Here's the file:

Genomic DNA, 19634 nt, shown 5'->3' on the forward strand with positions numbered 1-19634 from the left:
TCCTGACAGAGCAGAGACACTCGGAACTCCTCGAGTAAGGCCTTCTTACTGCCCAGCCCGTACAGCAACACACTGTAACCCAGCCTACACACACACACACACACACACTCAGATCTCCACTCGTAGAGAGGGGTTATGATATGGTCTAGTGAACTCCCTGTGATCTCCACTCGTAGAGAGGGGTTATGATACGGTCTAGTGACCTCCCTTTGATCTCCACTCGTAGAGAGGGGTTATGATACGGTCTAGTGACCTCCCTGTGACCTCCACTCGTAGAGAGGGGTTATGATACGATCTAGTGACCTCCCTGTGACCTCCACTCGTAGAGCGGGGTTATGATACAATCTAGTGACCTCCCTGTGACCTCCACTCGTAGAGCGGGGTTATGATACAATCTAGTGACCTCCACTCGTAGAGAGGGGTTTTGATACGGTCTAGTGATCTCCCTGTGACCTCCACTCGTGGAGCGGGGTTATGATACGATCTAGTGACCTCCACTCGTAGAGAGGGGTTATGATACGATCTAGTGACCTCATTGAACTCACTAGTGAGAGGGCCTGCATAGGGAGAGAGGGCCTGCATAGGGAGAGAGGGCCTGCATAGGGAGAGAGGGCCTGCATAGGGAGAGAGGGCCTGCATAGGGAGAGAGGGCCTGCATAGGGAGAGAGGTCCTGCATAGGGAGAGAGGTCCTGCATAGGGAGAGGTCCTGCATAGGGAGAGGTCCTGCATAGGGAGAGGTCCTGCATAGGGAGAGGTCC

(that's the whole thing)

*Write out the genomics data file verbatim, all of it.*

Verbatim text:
Genomic DNA, 19634 nt, shown 5'->3' on the forward strand with positions numbered 1-19634 from the left:
TCCTGACAGAGCAGAGACACTCGGAACTCCTCGAGTAAGGCCTTCTTACTGCCCAGCCCGTACAGCAACACACTGTAACCCAGCCTACACACACACACACACACACACTCAGATCTCCACTCGTAGAGAGGGGTTATGATATGGTCTAGTGAACTCCCTGTGATCTCCACTCGTAGAGAGGGGTTATGATACGGTCTAGTGACCTCCCTTTGATCTCCACTCGTAGAGAGGGGTTATGATACGGTCTAGTGACCTCCCTGTGACCTCCACTCGTAGAGAGGGGTTATGATACGATCTAGTGACCTCCCTGTGACCTCCACTCGTAGAGCGGGGTTATGATACAATCTAGTGACCTCCCTGTGACCTCCACTCGTAGAGCGGGGTTATGATACAATCTAGTGACCTCCACTCGTAGAGAGGGGTTTTGATACGGTCTAGTGATCTCCCTGTGACCTCCACTCGTGGAGCGGGGTTATGATACGATCTAGTGACCTCCACTCGTAGAGAGGGGTTATGATACGATCTAGTGACCTCATTGAACTCACTAGTGAGAGGGCCTGCATAGGGAGAGAGGGCCTGCATAGGGAGAGAGGGCCTGCATAGGGAGAGAGGGCCTGCATAGGGAGAGAGGGCCTGCATAGGGAGAGAGGGCCTGCATAGGGAGAGAGGTCCTGCATAGGGAGAGAGGTCCTGCATAGGGAGAGGTCCTGCATAGGGAGAGGTCCTGCATAGGGAGAGGTCCTGCATAGGGAGAGGTCC